In therapeutic dosage, paracetamol is largely metabolised by phase II processes (glucuronidation and sulphation) to stable metabolites, but between 5% and 10% also undergoes P450 metabolism to the toxic N -acetyl p-benzoquinoneimine (NAPQI) metabolite (Nelson, 1990) (Figure 8.3). This is detox-ified by cellular glutathione. In overdosage, satura-tion of the phase II metabolic pathways results in a greater proportion of the drug undergoing bioactiva-tion. This ultimately leads to the depletion of cellular glutathione and allows the toxic metabolite to bind to hepatic proteins resulting in hepatocellular damage (Nelson, 1990). The use of N -acetylcysteine in the treatment of paracetamol overdosage illustrates the important point that elucidation of the mechanism of drug toxicity can lead to the development of ratio-nal therapies that will prevent the toxicity. Alcoholics show increased susceptibility to paracetamol over-dosage because excess alcohol consumption results in the depletion of glutathione (Lauterburg and Velez, 1988) and induction of the P450 isoform CYP2E1 (Raucy et al., 1989). Recent studies in knockout mice have shown that CYP2E1 is the primary isoform involved in the bioactivation of paracetamol (Lee et al., 1996).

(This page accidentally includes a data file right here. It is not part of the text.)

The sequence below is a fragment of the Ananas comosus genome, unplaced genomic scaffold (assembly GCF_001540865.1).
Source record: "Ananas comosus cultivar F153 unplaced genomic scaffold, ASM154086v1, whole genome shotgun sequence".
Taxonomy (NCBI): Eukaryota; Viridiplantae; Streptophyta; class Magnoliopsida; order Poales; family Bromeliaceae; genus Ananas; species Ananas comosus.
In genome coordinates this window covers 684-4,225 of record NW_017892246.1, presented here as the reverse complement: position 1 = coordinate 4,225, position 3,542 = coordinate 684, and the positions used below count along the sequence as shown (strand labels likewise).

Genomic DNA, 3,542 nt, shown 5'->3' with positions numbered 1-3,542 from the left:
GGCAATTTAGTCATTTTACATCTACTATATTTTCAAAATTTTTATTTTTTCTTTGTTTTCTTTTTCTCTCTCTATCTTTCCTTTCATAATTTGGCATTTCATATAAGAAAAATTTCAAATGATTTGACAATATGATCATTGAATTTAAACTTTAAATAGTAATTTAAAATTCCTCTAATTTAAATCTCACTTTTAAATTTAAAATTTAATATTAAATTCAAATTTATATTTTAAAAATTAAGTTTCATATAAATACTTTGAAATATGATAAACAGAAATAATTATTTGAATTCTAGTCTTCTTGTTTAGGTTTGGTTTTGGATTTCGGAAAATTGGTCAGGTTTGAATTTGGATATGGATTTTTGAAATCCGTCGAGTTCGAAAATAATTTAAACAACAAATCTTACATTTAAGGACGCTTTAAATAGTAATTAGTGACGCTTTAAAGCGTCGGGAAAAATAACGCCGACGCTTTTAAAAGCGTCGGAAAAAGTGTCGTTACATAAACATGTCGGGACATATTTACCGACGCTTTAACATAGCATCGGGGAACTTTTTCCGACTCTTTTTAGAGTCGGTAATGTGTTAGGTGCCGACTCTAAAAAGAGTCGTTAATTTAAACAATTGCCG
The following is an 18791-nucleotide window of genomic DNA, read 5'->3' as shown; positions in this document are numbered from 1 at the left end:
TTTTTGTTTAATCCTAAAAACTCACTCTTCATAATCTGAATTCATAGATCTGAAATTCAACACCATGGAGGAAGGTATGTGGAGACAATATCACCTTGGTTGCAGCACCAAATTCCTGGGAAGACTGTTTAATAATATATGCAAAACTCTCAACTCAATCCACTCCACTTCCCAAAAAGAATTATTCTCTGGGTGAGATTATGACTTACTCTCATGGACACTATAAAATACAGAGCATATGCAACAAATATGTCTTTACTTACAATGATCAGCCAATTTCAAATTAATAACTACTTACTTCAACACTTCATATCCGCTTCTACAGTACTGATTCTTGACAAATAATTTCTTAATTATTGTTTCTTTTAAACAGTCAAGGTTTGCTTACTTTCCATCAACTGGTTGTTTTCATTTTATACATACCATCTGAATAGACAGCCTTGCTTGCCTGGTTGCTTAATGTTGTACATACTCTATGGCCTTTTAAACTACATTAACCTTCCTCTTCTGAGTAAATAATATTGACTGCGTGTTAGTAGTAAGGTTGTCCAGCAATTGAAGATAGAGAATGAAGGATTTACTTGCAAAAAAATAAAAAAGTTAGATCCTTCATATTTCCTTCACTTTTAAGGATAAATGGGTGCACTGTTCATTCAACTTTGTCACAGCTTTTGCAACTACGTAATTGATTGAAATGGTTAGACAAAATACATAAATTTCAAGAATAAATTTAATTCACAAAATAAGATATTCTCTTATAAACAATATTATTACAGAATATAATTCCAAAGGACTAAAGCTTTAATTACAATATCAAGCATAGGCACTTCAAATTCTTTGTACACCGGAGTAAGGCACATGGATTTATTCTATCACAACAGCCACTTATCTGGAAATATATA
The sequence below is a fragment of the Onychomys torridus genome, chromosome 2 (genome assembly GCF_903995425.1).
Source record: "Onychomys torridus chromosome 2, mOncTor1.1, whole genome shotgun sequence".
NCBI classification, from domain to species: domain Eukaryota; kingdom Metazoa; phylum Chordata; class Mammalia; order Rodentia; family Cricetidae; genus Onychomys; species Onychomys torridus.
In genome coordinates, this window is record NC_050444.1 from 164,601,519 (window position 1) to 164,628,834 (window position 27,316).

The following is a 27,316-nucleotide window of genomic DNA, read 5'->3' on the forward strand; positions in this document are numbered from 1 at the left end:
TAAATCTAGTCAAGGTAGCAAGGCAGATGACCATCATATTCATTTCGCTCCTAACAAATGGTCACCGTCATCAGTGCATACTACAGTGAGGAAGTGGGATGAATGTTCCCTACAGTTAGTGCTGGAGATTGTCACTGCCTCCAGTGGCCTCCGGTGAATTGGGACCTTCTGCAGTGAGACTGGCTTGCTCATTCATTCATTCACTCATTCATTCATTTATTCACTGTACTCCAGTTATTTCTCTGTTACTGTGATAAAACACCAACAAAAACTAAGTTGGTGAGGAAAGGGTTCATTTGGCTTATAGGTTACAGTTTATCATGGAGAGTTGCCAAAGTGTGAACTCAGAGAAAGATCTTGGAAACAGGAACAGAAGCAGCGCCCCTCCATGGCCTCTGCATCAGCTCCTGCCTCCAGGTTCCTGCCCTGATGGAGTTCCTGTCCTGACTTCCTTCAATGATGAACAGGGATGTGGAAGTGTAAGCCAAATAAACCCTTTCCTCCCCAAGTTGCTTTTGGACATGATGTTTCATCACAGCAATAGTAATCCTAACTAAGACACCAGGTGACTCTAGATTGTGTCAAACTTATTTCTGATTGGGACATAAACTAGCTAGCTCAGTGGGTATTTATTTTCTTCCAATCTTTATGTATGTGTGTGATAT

Although experiments with transgenic mice have shown that in the absence of phase I oxidative pathways and therefore NAPQI formation, hepato-toxicity does not occur, the precise pathway lead-ing to liver damage is still unclear (Gibson et al., 1996). Several mechanisms have been proposed, including effects on plasma membrane Ca2+ pumps (Tsokos-Kuhn, 1989), which can lead to Ca2+-induced DNA damage (Ray et al., 1990), mito-chondrial damage (Meyers et al., 1988) resulting in glutathione depletion and oxidative stress (Jaeschke, 1990) and apoptosis (Ray et al., 1996). Recently, it has been shown that Fas antisense oligonucleotide protects mice from paracetamol toxicity, suggest-ing that the ultimate cytotoxic event involves more than simply necrosis and that cells of the immune system may be recruited in the inflammatory response (Zhang et al., 2000). Interestingly, several studies have revealed that cells exposed to chemical or oxidant stress will respond with an orchestrated and robust transcriptional response aimed at detoxify-ing the offending chemical and preventing or repair-ing cellular damage (Hayes et al., 1999; Moinova and Mulcahy, 1998, 1999). If unsuccessful, then the culmination of this response, known as the antiox-idant response, is to commit the cell to suicide through apoptosis. The target genes for the antioxidant response encode a set of enzymes and other proteins that scavenge free radicals, neutralise electrophiles or up-regulate the critical cellular thiol, glutathione. Glutathione depletion caused by a range of chemicals leads to the up-regulation of c-jun and c-fos mRNA and enhances activator protein-1 (AP-1) DNA bind-ing activity (Kitteringham et al., 2000). This response was also accompanied by the induction of -glutamyl cysteine synthetase (GCS). Another important mech-anism of cell protection involves the nuclear translo-cation of redox-sensitive transcription factors such as Nrf-2, which ‘sense’ chemical danger and orches-trate cell defence. Importantly, it has been observed that nuclear translocation occurs at non-toxic doses of paracetamol and at time points before overt toxi-city is observed. However, with increasing doses of acetaminophen, there is progressive dislocation of nuclear translocation, transcription, translation and protein activity as the rate of drug bioactivation over-whelms cell defence through the destruction of crit-ical proteins – at least 31 of these critical proteins have been identified (Park et al., 2005).